The battle is on for the hearts and minds of impressionable budding female athletes. Simon Plumb analyses what's at stake in London.
Elite women's sport is on a high in this country - and today the team battle to be New Zealand's Olympic golden girls begins.
Not gold as in the medal. Neither the Black Sticks nor the Football Ferns - the curious monikers worn by our national women's hockey and football teams - will win the biggest Olympic prize of all. The Ferns certainly won't get to climb the podium and the Black Sticks are a long shot on build-up form.
But they both have the chance to grab the country's attention by over-performing, as the Black Sticks did, in Barcelona in 1992. And if they do, with it comes valuable Sport New Zealand funding dollars, potential corporate sponsorship and ongoing broadcaster interest for their national sports organisation (NSO).
For the players, that can make all the difference in staying with their sport at the elite level. Some may even win a professional contract overseas.
It's a big stakes game, even if many of our over-achieving sportswomen are still on small chips compared to their male colleagues.
Netball will be watching closely - and no doubt enviously - as the Ferns and Black Sticks nervously try to seize their opportunity.
In the wake of the Magic becoming the first Kiwi franchise to win netball's trans-Tasman championship, the battle for the hearts and minds of the talented 13 and 14-year-old schoolgirl athletes has never been more intense.
Netball gets the most media, corporate and broadcast backing but lacks a stage the size of London.
Or a host of competitive nations.
After promising lead-up form including a result always guaranteed to attract the attention of the Kiwi public - a win over Australia - the Ferns faltered on that big stage, losing 1-0 to Team Great Britain on Thursday in a match that drew strong media interest.
This morning the women's Black Sticks hit the Olympic fray with a mouth-watering opener against well-matched rivals Australia.
The 2008 Olympic Games was a disaster for the Black Sticks.
After losing all six games to finish last in Beijing, Sparc (now known as Sport New Zealand) slashed the women's funding and threw more cash at the national men's side instead.
Five months later, the women's team had a new coach at the reins in former Australian men's assistant Mark Hager and things quickly began turning around.
The following year at the Commonwealth Games in Delhi, Hager's side won all four of their group games, beat England in the semifinal and lost a gripping gold medal match against Australia's Hockeyroos.
They would do even better at the 2011 Champions Trophy - hockey's biggest tournament outside the Olympics and World Cup - sneaking a bronze with a last-minute goal and getting one up on the men's team by becoming the first Kiwi side to achieve a podium finish at the prized tournament.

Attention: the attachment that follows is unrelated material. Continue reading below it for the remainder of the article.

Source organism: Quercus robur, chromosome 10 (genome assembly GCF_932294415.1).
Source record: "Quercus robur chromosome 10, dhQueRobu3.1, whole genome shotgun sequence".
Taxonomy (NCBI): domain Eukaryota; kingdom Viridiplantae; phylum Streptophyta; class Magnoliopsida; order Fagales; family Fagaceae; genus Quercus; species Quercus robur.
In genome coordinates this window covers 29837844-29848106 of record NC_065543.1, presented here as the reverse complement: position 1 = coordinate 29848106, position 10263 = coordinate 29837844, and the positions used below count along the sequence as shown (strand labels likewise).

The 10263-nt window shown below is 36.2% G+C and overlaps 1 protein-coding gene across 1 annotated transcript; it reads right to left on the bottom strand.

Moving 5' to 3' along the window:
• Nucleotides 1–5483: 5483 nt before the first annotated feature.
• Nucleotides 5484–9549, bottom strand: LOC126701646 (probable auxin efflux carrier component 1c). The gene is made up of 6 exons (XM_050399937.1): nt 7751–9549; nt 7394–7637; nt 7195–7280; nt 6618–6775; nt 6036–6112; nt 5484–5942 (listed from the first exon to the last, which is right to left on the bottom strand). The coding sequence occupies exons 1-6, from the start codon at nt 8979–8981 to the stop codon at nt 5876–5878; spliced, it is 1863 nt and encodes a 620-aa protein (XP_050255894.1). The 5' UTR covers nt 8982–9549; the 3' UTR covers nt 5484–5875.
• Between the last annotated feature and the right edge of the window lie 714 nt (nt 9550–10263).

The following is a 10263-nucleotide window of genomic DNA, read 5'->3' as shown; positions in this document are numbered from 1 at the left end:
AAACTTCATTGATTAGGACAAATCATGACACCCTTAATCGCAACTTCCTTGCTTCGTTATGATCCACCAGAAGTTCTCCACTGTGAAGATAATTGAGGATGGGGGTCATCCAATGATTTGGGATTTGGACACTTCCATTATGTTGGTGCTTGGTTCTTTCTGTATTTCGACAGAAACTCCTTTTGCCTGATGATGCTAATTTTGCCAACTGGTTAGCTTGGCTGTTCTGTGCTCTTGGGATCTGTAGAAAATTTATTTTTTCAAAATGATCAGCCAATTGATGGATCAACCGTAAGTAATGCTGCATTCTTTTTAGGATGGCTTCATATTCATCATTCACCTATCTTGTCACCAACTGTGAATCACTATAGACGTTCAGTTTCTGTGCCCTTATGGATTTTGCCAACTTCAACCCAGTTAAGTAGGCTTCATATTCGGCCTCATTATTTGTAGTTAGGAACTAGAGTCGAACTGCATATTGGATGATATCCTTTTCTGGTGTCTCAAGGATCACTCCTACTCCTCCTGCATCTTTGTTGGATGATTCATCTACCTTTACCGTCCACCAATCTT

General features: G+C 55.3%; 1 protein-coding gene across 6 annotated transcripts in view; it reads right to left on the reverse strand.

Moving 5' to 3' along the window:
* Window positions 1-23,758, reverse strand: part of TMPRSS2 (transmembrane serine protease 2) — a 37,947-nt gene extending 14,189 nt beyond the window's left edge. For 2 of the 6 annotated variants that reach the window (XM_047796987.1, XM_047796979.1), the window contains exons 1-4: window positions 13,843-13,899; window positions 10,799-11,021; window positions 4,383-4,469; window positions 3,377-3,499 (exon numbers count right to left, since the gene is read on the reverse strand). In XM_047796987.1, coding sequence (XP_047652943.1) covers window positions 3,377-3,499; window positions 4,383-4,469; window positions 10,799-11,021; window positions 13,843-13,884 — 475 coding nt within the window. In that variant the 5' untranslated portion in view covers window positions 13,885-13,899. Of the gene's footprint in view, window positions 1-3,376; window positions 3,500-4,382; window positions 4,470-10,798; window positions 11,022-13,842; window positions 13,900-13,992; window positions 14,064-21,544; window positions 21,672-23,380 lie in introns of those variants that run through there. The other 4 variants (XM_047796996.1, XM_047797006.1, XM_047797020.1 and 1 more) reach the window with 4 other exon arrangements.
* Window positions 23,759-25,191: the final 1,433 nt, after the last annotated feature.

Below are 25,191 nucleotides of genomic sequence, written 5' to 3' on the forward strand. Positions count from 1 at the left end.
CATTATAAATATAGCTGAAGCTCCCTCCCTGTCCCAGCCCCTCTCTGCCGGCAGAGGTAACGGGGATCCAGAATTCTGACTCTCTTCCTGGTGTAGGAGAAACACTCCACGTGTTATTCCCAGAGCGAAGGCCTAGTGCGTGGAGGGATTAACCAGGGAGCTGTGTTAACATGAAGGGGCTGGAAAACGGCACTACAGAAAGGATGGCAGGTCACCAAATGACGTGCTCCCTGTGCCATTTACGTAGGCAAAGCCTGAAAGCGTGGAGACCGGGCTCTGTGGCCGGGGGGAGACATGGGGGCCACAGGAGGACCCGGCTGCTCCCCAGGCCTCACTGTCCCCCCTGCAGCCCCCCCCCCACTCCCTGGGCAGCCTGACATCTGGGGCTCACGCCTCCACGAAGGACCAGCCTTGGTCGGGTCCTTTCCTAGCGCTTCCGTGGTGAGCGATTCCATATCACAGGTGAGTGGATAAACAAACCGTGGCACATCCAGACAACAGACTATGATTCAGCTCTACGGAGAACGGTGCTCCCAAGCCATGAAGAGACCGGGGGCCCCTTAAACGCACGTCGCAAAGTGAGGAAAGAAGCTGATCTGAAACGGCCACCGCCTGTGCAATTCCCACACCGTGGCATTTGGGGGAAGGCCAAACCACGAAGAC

The feats have fired them into this year's Olympic medal reckoning and unless the Ferns were able to shock one of the greatest footballing nations overnight, it's the Black Sticks who look to have the best opportunity to win the women's team sport battle.
There's a lot riding on it for hockey.
Unlike football, which receives millions of dollars from powerful world body Fifa, the International Hockey Federation (FIH) does not have money to dole out to national organisations.
Life for hockey players is also far from glamorous.
Take Stacey Michelson for example. The 21-year-old Black Stick from Whangarei was named world young-player-of-the-year in 2011.
Were she a footballer, that kind of accolade would certainly propel her into a prestigious, professional contract in Europe.
Football Ferns captain Rebecca Smith is one of 13 players in our Olympic women's squad on a professional contract - and one of those, Hayley Moorwood, plays for top English women's club Chelsea.
Amateurism in minority sport is just as tough for the likes of rowing medal contenders Juliette Haigh and Rebecca Scown too - and it's highly unlikely either the Ferns or the Black Sticks will get close to matching the rowers' achievements in London over the next week.
But, due to the depth of Kiwi rowing, predominantly male crews, it's a sport which does enjoy serious funding.
National body Rowing New Zealand received $6.475 million from Sport New Zealand last year.
Pre-existing 2012 investments, for high performance only, weigh in at $4.32m - more than any other New Zealand sport - with $500,000 of additional investment.
Add to that a $1.3m government loan to Rowing NZ after $2.2m was lost hosting the 2010 world championships at Lake Karapiro.
Taking nothing away from the women's pair, it's the kind of funding hockey can only dream of - although hockey certainly does not go empty-handed when it comes to funding from Sport NZ whose chief executive is former men's Black Stick Peter Miskimmin and who also acts as a national selector.
This year the national women's hockey team received $1.2m in high performance funding.
If that's to continue or improve, achieving golden girl status over the next week will be essential.
- Fairfax Media